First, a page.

The division of a marital estate in Pennsylvania can be a difficult and emotionally draining process. It may be necessary to evaluate and divide assets and debts including real estate holdings, businesses, retirement benefits and pensions. We can help you to safeguard your property by properly evaluating, valuing and dividing your marital property.
Before property can be divided, it must be located and identified. Pennsylvania law requires each party in a divorce matter to provide the other with complete disclosure of financial information. Fines or sanctions can punish hiding an asset or providing false or incomplete information. It may be necessary to use other discovery methods such as depositions and subpoenas to locate any hidden assets.
Once property is identified, it is then characterized as either marital or non-marital property. In Pennsylvania, property acquired during the marriage is deemed marital and each party will be entitled to an appropriate share. Property that is deemed non-marital is presumed to be a party’s separate property and is not subject to division. The classification of property is determined by factual matters like the date of the marriage, date of separation, source of the asset and marital agreements. An argument over any of these facts may change a party’s entitlements or obligations regarding and asset or debt.
Marital property is then valued. Parties may disagree over the value of certain assets. In some cases it may be necessary to use specialists like real estate appraisers or forensic accountants to determine the value of an asset such as a house or business. Dividing certain assets may require specialized services to take advantage of tax laws and to avoid penalties.
Typically, the determination of what constitutes “marital property” becomes a critical issue in deciding an equitable distribution claim. Pursuant to Title 23, Section 3501 of the Pennsylvania Code, “marital property is defined as follows:
(a) General rule.–As used in this chapter, “marital property” means all property acquired by either party during the marriage and the increase in value of any nonmarital property acquired pursuant to paragraphs (1) and (3) as measured and determined under subsection (a.1). However, marital property does not include:
(1) Property acquired prior to marriage or property acquired in exchange for property acquired prior to the marriage.
(2) Property excluded by valid agreement of the parties entered into before, during or after the marriage.
(3) Property acquired by gift, except between spouses, bequest, devise or descent or property acquired in exchange for such property.
(4) Property acquired after final separation until the date of divorce, except for property acquired in exchange for marital assets.
(5) Property which a party has sold, granted, conveyed or otherwise disposed of in good faith and for value prior to the date of final separation.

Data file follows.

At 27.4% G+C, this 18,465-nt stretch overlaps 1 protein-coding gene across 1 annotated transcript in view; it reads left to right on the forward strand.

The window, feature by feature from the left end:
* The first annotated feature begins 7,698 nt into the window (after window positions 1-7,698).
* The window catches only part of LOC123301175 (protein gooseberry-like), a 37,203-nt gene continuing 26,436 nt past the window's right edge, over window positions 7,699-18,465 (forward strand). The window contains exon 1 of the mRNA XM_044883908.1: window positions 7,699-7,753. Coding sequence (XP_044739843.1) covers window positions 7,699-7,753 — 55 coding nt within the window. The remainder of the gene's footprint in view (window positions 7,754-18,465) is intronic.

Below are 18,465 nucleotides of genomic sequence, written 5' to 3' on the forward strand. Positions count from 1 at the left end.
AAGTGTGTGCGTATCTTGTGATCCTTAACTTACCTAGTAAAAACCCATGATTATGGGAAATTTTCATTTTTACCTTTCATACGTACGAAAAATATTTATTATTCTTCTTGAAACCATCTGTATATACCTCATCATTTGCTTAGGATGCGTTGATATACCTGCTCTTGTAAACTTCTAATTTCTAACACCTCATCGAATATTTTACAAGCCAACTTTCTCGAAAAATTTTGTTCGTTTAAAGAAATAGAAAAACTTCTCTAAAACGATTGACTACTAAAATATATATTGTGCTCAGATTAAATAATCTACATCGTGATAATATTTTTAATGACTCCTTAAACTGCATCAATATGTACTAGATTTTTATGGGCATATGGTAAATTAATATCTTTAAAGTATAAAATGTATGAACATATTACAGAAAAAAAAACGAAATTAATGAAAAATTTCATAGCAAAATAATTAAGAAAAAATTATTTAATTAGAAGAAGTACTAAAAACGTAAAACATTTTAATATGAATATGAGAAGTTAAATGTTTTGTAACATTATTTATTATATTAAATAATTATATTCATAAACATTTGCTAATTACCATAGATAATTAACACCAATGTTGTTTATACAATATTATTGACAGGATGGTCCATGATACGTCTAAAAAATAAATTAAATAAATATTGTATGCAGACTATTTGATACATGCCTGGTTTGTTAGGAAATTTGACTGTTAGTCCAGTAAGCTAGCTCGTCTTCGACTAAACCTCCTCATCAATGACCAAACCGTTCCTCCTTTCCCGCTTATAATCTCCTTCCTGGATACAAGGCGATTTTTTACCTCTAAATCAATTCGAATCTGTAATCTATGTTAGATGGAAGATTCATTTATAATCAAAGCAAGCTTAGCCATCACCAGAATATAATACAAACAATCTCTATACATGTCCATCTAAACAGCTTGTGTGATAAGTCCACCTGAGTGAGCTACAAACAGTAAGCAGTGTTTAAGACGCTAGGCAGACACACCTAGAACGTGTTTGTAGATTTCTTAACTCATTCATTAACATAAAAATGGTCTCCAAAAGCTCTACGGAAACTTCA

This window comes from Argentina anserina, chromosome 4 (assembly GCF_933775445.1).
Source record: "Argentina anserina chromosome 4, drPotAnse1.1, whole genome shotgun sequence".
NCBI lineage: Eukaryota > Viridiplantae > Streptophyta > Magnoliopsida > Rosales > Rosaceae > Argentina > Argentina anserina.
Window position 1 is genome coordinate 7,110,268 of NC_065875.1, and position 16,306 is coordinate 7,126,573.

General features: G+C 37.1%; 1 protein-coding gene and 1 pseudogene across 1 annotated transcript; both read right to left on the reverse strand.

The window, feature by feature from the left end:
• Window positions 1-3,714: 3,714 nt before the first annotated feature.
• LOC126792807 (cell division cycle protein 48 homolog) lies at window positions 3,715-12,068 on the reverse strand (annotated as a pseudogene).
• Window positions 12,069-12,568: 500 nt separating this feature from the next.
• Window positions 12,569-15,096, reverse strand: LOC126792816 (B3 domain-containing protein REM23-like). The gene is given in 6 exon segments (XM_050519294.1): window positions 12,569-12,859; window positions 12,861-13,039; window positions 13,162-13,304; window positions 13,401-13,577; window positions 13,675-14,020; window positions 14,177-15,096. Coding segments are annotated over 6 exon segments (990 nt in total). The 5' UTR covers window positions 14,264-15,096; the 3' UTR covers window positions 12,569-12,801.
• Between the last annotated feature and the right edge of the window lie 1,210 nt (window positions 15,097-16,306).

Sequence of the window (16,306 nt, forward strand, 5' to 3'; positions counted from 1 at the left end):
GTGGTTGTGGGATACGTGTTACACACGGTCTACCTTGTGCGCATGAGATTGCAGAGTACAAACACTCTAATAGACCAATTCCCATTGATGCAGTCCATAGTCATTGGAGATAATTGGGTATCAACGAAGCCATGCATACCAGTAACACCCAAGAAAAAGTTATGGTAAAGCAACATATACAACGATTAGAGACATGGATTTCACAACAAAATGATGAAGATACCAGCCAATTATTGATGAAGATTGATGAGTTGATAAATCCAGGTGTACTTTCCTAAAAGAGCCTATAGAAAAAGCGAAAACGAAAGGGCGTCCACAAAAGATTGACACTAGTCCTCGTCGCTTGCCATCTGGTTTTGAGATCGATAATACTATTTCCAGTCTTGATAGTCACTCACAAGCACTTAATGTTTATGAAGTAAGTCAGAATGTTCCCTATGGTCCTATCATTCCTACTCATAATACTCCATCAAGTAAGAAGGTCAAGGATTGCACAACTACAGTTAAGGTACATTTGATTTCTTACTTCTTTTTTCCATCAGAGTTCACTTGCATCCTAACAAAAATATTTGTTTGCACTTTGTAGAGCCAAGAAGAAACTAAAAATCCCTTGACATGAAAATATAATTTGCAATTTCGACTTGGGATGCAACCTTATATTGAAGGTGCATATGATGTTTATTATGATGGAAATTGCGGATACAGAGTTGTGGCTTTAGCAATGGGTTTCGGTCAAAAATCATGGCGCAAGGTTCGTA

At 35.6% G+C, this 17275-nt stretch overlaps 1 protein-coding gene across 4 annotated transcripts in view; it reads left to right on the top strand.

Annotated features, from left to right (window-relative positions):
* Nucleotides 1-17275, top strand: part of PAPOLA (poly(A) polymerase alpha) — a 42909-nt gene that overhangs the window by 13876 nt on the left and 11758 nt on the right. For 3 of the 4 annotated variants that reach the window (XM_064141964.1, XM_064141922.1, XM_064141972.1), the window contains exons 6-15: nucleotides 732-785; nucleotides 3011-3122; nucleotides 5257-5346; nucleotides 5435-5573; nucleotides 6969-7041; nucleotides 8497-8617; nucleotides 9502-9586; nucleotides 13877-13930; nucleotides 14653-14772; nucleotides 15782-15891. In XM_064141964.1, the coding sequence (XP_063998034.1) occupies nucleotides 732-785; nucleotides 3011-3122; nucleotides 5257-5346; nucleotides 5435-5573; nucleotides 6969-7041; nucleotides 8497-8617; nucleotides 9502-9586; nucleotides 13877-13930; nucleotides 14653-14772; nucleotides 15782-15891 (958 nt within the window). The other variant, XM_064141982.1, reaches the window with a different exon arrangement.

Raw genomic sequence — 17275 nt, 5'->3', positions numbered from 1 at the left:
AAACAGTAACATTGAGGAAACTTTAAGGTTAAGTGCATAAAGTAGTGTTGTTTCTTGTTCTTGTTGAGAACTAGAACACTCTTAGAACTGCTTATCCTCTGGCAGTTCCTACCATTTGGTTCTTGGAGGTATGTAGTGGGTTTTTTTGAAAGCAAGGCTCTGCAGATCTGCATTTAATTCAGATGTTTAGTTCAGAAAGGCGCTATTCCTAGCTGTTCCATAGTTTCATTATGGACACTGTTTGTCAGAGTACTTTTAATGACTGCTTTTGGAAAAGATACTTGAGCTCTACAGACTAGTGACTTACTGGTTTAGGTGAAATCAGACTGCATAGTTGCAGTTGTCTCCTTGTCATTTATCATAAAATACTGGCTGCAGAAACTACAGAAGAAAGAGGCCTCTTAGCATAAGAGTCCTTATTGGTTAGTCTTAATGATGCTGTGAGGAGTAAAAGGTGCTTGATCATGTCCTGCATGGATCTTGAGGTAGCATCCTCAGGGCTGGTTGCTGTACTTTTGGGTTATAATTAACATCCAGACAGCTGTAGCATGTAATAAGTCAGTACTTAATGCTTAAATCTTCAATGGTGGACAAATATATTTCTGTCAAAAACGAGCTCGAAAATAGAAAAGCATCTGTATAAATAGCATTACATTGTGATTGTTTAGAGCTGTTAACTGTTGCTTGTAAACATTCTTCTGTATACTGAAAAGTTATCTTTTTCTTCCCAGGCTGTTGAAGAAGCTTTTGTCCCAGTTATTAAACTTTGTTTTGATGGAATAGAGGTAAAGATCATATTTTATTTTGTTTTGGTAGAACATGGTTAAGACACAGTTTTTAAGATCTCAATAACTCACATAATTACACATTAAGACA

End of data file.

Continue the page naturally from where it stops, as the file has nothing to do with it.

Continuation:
(6) Veterans’ benefits exempt from attachment, levy or seizure pursuant to the act of September 2, 1958 (Public Law 85-857, 72 Stat. 1229), as amended, except for those benefits received by a veteran where the veteran has waived a portion of his military retirement pay in order to receive veterans’ compensation.
(7) Property to the extent to which the property has been mortgaged or otherwise encumbered in good faith for value prior to the date of final separation.
(8) Any payment received as a result of an award or settlement for any cause of action or claim which accrued prior to the marriage or after the date of final separation regardless of when the payment was received.
(a.1) Measuring and determining the increase in value of nonmarital property.–The increase in value of any nonmarital property acquired pursuant to subsection (a)(1) and (3) shall be measured from the date of marriage or later acquisition date to either the date of final separation or the date as close to the hearing on equitable distribution as possible, whichever date results in a lesser increase. Any decrease in value of the nonmarital property of a party shall be offset against any increase in value of the nonmarital property of that party. However, a decrease in value of the nonmarital property of a party shall not be offset against any increase in value of the nonmarital property of the other party or against any other marital property subject to equitable division.
(b) Presumption.–All real or personal property acquired by either party during the marriage is presumed to be marital property regardless of whether title is held individually or by the parties in some form of co-ownership such as joint tenancy, tenancy in common or tenancy by the entirety. The presumption of marital property is overcome by a showing that the property was
acquired by a method listed in subsection (a).
(c) Defined benefit retirement plans.–Notwithstanding subsections (a), (a.1) and (b):